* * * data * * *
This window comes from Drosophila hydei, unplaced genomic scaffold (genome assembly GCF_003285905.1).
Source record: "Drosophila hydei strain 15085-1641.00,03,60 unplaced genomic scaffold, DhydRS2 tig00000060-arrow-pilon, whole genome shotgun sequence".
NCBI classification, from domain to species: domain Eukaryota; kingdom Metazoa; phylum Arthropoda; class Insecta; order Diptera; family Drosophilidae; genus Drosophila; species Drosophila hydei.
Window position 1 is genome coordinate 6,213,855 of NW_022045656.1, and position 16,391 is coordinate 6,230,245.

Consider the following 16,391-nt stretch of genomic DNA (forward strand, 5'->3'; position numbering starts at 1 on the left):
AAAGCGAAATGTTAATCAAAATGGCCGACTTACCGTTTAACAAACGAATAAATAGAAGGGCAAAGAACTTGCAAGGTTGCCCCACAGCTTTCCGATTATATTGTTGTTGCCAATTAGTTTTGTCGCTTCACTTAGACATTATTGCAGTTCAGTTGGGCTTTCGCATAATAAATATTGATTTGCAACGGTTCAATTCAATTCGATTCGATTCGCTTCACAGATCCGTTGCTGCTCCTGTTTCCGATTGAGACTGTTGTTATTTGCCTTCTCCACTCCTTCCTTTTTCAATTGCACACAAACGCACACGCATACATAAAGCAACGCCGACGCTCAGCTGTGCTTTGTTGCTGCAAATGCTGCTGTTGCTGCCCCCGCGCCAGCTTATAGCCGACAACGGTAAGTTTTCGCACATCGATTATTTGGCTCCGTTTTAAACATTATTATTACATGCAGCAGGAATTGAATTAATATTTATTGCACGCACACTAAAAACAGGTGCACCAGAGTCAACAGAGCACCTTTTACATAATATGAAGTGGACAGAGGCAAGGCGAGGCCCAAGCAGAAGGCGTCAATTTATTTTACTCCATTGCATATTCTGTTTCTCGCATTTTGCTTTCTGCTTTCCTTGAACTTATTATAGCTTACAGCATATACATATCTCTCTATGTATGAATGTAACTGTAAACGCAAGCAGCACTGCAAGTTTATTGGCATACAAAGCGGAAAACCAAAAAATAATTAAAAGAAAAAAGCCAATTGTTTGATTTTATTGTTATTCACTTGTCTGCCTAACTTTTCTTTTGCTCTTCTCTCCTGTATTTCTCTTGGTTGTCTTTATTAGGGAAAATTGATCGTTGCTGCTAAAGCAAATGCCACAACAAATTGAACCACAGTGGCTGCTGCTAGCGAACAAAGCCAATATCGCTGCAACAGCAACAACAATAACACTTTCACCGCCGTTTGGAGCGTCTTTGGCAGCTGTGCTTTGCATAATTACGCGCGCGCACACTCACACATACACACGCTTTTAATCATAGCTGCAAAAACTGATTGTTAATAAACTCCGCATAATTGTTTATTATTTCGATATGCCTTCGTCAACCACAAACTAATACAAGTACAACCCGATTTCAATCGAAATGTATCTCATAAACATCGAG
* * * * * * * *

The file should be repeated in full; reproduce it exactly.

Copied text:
This window comes from Drosophila hydei, unplaced genomic scaffold (genome assembly GCF_003285905.1).
Source record: "Drosophila hydei strain 15085-1641.00,03,60 unplaced genomic scaffold, DhydRS2 tig00000060-arrow-pilon, whole genome shotgun sequence".
NCBI classification, from domain to species: domain Eukaryota; kingdom Metazoa; phylum Arthropoda; class Insecta; order Diptera; family Drosophilidae; genus Drosophila; species Drosophila hydei.
Window position 1 is genome coordinate 6,213,855 of NW_022045656.1, and position 16,391 is coordinate 6,230,245.

Consider the following 16,391-nt stretch of genomic DNA (forward strand, 5'->3'; position numbering starts at 1 on the left):
AAAGCGAAATGTTAATCAAAATGGCCGACTTACCGTTTAACAAACGAATAAATAGAAGGGCAAAGAACTTGCAAGGTTGCCCCACAGCTTTCCGATTATATTGTTGTTGCCAATTAGTTTTGTCGCTTCACTTAGACATTATTGCAGTTCAGTTGGGCTTTCGCATAATAAATATTGATTTGCAACGGTTCAATTCAATTCGATTCGATTCGCTTCACAGATCCGTTGCTGCTCCTGTTTCCGATTGAGACTGTTGTTATTTGCCTTCTCCACTCCTTCCTTTTTCAATTGCACACAAACGCACACGCATACATAAAGCAACGCCGACGCTCAGCTGTGCTTTGTTGCTGCAAATGCTGCTGTTGCTGCCCCCGCGCCAGCTTATAGCCGACAACGGTAAGTTTTCGCACATCGATTATTTGGCTCCGTTTTAAACATTATTATTACATGCAGCAGGAATTGAATTAATATTTATTGCACGCACACTAAAAACAGGTGCACCAGAGTCAACAGAGCACCTTTTACATAATATGAAGTGGACAGAGGCAAGGCGAGGCCCAAGCAGAAGGCGTCAATTTATTTTACTCCATTGCATATTCTGTTTCTCGCATTTTGCTTTCTGCTTTCCTTGAACTTATTATAGCTTACAGCATATACATATCTCTCTATGTATGAATGTAACTGTAAACGCAAGCAGCACTGCAAGTTTATTGGCATACAAAGCGGAAAACCAAAAAATAATTAAAAGAAAAAAGCCAATTGTTTGATTTTATTGTTATTCACTTGTCTGCCTAACTTTTCTTTTGCTCTTCTCTCCTGTATTTCTCTTGGTTGTCTTTATTAGGGAAAATTGATCGTTGCTGCTAAAGCAAATGCCACAACAAATTGAACCACAGTGGCTGCTGCTAGCGAACAAAGCCAATATCGCTGCAACAGCAACAACAATAACACTTTCACCGCCGTTTGGAGCGTCTTTGGCAGCTGTGCTTTGCATAATTACGCGCGCGCACACTCACACATACACACGCTTTTAATCATAGCTGCAAAAACTGATTGTTAATAAACTCCGCATAATTGTTTATTATTTCGATATGCCTTCGTCAACCACAAACTAATACAAGTACAACCCGATTTCAATCGAAATGTATCTCATAAACATCGAG